From Library Journal
Finn, noted educator and director, Educational Excellence Network, expounds his sometimes unpopular stance on the state of education in the United States. He characterizes "the excellence movement of the 1980's . . . as the education system playing at reforming itself . . . designed to restructure without fundamentally altering the system of power relations." Finn believes that true educational reform begins with the consumers and not the lawmakers. He contends that reform must be approached on four fronts: 1) school organization, 2) belief that a good education is a vital cultural value, 3) higher education and employers' standards for students and employees, and 4) families supporting positive attitudes toward school. The author's previous ties with the new Secretary of Education, Lamar Alexander, may induce knowledgeable educators to ask for this provocative and challenging book.- Annelle R. Huggins, Memphis State Univ. Libs., Tenn.
Copyright 1991 Reed Business Information, Inc.
From Kirkus Reviews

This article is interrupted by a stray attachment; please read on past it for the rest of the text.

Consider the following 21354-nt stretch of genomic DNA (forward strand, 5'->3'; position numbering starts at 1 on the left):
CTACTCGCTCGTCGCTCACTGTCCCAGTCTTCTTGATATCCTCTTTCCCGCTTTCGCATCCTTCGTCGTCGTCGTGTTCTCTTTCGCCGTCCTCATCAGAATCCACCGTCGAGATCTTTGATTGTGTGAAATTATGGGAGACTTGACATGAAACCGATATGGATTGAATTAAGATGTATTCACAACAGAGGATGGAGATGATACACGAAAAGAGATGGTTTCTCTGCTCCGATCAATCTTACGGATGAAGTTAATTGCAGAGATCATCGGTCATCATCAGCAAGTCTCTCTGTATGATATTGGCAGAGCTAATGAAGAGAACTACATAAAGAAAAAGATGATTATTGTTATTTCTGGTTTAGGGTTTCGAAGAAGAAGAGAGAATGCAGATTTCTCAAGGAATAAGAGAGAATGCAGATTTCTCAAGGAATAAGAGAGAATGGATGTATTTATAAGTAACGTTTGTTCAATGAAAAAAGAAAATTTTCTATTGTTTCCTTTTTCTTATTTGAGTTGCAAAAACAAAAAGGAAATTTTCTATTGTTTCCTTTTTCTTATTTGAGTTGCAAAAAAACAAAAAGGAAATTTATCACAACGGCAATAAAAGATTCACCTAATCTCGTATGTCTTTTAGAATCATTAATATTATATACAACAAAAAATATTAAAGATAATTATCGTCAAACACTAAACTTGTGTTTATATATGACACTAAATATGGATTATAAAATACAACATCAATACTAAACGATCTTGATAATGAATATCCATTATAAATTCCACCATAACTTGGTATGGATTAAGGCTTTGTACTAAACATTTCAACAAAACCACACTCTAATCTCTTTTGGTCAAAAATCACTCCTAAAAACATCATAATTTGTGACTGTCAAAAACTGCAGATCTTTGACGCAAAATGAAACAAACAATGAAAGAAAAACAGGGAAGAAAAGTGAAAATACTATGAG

A call to arms to fundamentally revolutionize the catastrophically afflicted public education system in the US. Finn (Education & Public Policy/Vanderbilt) relies heavily on statistical research conducted by various educational, governmental, and business institutions to demonstrate the pressing need for major reform. While the important trends in education during the past two decades have been towards access and equality, Finn states, assessment and accountability have been largely lacking. Increased budgetary input does not lead to better results, and while longer school terms might have been educationally successful, they were a failure politically. The author likens the US education system to the USSR economic system, indicating the extent and gravity of its failure. Finn presents himself as an almost lone crusader for such unpopular causes as national standards and a national curriculum. He wants concrete nationwide goal statements with results that can be objectively indicated and with educators directly accountable for the quality of their schools. He reiterates to the point of redundancy that we need to overhaul the power structure and its ingrained practices. Cognitive learning and knowledge must be stressed, he argues, and civilian control of the system is the only way of ultimately effecting the necessary changes. A sincere, if too heroic, plea worth reading by educators and concerned parents. -- Copyright ©1991, Kirkus Associates, LP. All rights reserved.